6.10. Modifying Directory Entries
Modifying the attribute values of a directory entry involves using the modifyAttributes() method of DirContext. One variant of this method takes the name of a directory entry, a modification type, and an Attributes object that contains modified Attribute objects, while another variant takes a name and an array of javax.naming.directory.ModificationItem objects. A ModificationItem encapsulates a modified Attribute object and a modification type.
The only part of this operation that warrants much explanation is the creation of modified Attribute objects. The javax.naming.directory.BasicAttributes and javax.naming.directory.BasicAttribute classes implement the Attributes and Attribute interfaces, respectively. These are the classes you'll typically use to create modified attribute values.
For example, let's say we want to remove the phone number "303 444 6633" from a user entry's "telephonenumber" attribute and replace it with the new number "520 765 4321." In the following code, we create two BasicAttributes objects, newNumber and oldNumber, and use them in calls to modifyAttributes():
DirContext user ... ; // Created somewhere else in the program BasicAttribute newAttr = new BasicAttribute(); newAttr.add("telephonenumber", "520 765 4321"); BasicAttributes newNumber = new BasicAttributes(); newNumber.put(newAttr); BasicAttributes oldNumber = new BasicAttributes("telephonenumber", "303 444 6633"); user.modifyAttributes("", DirContext.REMOVE_ATTRIBUTE, oldNumber); user.modifyAttributes("", DirContext.ADD_ATTRIBUTE, newNumber);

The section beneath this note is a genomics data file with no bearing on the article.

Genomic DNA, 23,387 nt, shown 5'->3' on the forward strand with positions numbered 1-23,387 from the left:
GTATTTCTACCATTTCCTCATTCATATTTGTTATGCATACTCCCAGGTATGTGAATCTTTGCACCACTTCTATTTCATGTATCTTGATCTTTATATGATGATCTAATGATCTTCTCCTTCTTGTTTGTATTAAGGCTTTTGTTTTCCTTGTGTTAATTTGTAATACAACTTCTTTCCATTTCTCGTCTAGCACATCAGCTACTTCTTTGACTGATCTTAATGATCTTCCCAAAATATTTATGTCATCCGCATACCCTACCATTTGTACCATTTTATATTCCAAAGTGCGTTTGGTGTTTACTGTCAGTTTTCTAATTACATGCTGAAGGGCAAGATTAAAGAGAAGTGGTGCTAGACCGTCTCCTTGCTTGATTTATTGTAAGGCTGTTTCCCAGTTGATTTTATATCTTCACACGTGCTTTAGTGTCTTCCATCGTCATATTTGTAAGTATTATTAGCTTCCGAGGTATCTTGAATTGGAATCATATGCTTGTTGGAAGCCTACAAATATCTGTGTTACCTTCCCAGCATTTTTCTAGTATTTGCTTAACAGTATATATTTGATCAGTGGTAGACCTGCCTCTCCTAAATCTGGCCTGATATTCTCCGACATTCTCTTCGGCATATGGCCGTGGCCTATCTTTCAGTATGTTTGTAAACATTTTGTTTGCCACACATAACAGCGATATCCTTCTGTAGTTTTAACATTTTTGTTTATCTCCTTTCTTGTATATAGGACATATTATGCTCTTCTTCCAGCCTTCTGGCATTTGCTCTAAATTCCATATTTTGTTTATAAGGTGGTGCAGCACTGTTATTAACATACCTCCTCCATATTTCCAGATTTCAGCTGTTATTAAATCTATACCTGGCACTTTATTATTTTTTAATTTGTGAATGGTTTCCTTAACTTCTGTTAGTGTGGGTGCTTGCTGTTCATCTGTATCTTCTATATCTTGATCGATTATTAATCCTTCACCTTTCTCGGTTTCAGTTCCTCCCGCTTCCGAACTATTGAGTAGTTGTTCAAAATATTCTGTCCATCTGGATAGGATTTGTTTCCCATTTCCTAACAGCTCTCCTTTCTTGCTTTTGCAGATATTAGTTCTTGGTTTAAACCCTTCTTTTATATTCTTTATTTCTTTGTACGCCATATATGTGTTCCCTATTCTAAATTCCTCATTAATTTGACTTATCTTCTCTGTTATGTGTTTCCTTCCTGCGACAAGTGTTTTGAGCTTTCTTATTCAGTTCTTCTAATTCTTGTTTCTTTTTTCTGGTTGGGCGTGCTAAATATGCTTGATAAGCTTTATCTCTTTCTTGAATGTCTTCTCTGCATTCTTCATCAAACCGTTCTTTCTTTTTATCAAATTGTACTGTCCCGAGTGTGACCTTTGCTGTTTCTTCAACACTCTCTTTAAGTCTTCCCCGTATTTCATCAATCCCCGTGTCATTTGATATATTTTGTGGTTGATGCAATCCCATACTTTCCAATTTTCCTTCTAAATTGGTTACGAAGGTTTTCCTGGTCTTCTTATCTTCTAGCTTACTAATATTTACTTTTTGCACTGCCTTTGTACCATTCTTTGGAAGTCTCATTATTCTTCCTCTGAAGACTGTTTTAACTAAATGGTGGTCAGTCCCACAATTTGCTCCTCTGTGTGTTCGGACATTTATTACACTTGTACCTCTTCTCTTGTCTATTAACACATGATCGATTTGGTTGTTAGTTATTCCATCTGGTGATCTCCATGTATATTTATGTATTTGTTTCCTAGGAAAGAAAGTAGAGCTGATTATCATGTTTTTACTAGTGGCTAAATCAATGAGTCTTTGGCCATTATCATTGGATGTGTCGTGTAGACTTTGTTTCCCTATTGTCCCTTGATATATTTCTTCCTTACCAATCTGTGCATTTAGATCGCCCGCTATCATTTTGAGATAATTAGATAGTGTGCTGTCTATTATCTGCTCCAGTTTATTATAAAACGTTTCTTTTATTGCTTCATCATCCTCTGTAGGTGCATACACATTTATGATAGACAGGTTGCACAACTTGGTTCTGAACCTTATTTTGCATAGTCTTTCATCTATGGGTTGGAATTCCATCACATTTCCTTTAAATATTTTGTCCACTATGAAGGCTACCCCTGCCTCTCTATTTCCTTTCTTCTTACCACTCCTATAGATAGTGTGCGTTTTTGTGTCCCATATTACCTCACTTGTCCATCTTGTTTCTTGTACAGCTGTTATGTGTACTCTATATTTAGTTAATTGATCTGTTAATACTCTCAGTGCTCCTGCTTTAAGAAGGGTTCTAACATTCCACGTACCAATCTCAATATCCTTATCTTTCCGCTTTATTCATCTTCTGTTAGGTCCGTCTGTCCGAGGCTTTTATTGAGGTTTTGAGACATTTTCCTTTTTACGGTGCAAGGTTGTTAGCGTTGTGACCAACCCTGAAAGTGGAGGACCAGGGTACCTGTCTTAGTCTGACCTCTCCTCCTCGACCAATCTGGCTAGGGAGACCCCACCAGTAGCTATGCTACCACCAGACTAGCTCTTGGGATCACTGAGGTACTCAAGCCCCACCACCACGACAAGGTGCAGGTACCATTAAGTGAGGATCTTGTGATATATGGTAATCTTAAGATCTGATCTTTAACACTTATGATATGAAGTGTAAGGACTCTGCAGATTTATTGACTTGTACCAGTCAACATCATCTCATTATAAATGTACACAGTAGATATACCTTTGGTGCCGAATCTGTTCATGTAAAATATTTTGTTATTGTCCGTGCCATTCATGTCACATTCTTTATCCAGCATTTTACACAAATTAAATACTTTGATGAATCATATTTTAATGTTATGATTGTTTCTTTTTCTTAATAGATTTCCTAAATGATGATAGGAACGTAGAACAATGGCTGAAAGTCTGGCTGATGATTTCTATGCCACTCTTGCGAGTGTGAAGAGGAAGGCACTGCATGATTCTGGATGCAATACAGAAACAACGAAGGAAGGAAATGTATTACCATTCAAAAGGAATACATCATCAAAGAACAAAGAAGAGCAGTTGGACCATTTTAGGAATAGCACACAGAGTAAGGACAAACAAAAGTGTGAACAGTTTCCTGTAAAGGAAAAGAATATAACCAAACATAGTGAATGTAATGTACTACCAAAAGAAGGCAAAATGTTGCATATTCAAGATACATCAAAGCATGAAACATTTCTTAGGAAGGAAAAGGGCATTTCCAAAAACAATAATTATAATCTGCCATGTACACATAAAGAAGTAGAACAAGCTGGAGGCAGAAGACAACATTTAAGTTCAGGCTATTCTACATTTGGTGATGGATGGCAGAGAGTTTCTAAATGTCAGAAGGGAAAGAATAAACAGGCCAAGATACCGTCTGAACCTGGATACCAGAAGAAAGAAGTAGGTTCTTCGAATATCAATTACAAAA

In this code, we use two different techniques to create BasicAttributes objects. For newNumber, we first create a new BasicAttribute and add a "telephonenumber" attribute to it. Then we create a new BasicAttributes object and put the BasicAttribute in it. With oldNumber, we use the convenience constructor of BasicAttributes to accomplish the same task in one line of code.
Now we use the two BasicAttributes objects in two calls to modifyAttributes(), one to remove the old number and one to add the new. DirContext defines three constants we can use to specify the type of modification we are doing: ADD_ATTRIBUTES, REMOVE_ATTRIBUTES, andREPLACE_ATTRIBUTES. With any of these types, modifyAttributes() uses the ID of each Attribute object to determine which attribute to modify by adding, removing, or replacing attribute values. The net result of our two calls is that the old number is replaced with the new number. Of course, we could have done this with one call to modifyAttributes() if we had used the REPLACE_ATTRIBUTES modification type.
The following code shows how to make the same change using the variant of modifyAttributes() that takes an array of ModificationItem objects:
ModificationItem mods = new ModificationItem; mods = new ModificationItem(DirContext.REMOVE_ATTRIBUTE, new BasicAttribute("telephonenumber", "303 444 6633")); mods = new ModificationItem(DirContext.ADD_ATTRIBUTE, new BasicAttribute("telephonenumber", "520 765 4321")); user.modifyAttributes("", mods);
Again, this change could also have been done with a single ModificationItem, using REPLACE_ATTRIBUTES.
Note that the examples here do not reflect any particular directory. In order to change a "telephonenumber" attribute value for a particular directory, you need to consult the schema of that directory for the appropriate attribute type and syntax definitions.
Note also that we have only discussed modifying existing attribute values, not adding new attributes altogether. The reason is that adding new attribute IDs requires modifying the schema, or type system, of a directory. JNDI supports schema access and modification, but the details on how to do so are beyond the scope of this chapter.
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